“The spirit of the Lord God is upon me, because the LORD has anointed me; he has sent me to bring good news to the oppressed, to bind up the brokenhearted, to proclaim liberty to the captives, and release to the prisoners.” — Isaiah 61:1
This is a pretty popular Scripture among Christians, as it should be. After all, Jesus quotes this very passage, using it to refer to himself in Luke 4, which actually makes this a perfect Scripture for the coming of Christmas!
Christmas isn’t always a full-on occasion for celebration. Many people find it to be one of the hardest times of years. It is a time for family, love, togetherness, and joy, but many of us experience it as a reminder of the absence of these things in their lives. I myself am experiencing that this year. I am unemployed, changing careers/callings, and about to close a chapter of my life that I was so sure had many more pages to go. I will be battling shame and a major sense of disappointment as I interact with family this year. This is one of several Christmases that were more painful than joyful. Odds are, you yourself know what this is like.
This is why it is essential that we remember Scriptures like this one from Isaiah. They remind us that the coming of Christ isn’t about family gatherings, presents, and being of good cheer for a month straight. Christ is entering into the dirty, dark depths of human existence. When Christ takes on flesh, it is that of a poor carpenter’s son, nestled into a feeding trough. Christ’s life is lived in the service of others, homeless, wandering from place to place, His great love rewarded with a cross.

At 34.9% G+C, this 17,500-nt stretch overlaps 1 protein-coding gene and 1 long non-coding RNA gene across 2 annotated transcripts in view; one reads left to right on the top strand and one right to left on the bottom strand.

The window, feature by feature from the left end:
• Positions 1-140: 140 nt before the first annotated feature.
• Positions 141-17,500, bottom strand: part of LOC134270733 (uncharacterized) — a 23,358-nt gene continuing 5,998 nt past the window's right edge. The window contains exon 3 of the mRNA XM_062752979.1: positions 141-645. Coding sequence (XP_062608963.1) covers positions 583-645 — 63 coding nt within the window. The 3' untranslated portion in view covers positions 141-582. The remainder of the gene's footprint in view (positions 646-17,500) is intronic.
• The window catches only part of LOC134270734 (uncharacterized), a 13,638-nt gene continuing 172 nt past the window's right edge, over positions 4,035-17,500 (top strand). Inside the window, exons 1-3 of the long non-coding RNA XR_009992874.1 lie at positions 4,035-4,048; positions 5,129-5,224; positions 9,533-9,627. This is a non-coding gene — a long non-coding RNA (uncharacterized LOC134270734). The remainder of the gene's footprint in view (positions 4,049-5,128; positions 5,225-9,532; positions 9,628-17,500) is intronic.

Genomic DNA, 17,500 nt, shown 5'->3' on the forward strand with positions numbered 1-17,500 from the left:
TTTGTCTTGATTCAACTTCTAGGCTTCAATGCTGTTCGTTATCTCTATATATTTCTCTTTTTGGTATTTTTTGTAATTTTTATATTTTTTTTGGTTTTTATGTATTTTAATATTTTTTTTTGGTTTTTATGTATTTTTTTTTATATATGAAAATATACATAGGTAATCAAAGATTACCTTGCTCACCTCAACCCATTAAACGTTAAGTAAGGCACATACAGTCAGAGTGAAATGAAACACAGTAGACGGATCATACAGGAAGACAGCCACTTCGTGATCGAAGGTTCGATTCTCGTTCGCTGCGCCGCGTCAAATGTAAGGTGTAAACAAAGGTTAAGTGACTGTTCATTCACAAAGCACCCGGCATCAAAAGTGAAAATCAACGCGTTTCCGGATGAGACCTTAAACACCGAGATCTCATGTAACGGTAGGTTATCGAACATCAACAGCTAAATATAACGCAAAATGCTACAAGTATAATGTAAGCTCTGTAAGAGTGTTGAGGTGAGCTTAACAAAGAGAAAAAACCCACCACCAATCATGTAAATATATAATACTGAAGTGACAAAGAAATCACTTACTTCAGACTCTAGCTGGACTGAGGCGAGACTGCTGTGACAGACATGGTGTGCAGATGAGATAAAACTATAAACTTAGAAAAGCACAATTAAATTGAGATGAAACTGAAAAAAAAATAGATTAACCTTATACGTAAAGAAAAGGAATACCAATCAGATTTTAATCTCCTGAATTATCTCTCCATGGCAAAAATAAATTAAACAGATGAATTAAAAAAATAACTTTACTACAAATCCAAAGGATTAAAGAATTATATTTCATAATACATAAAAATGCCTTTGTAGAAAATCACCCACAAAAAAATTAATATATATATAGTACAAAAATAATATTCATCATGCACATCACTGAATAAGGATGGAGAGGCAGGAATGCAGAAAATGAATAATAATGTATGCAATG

With that in mind, the Incarnation we will celebrate this coming Monday is more than a cause for joy; it is a cause for remembrance. We are to remember that there is no darkness, no heartbreak, no addiction, no dishonor, no shame, no scars that are strong enough to defeat the love of God revealed in Jesus. We are to remember that, knowing all that we are and all we have done, God still chooses to be immediately and powerfully present among us, sharing our pain and guiding us to wholeness by the tenderness of His Spirit. Further, we must remember that we are called not only to experience this wonderful story, but also to take part in it. Through Christ, we are made members of God’s family, and as members of God’s family, we are called to share in the work of Jesus Christ. We are called to be sensitive toward those who are in pain, and to develop a rule of life based on the compassion, justice, and grace we receive in Christ.
As you go about the final days of preparation for what truly is a joyous holiday, remember why it is joyous. It’s not about your successes or failures. It’s not about what you have lost or what you have. It is about the God that meets you right where you are, with open arms and a heart full of love as He calls you to experience grace. Believe in this Good News, and share it through your own love of others.
Peace be with you!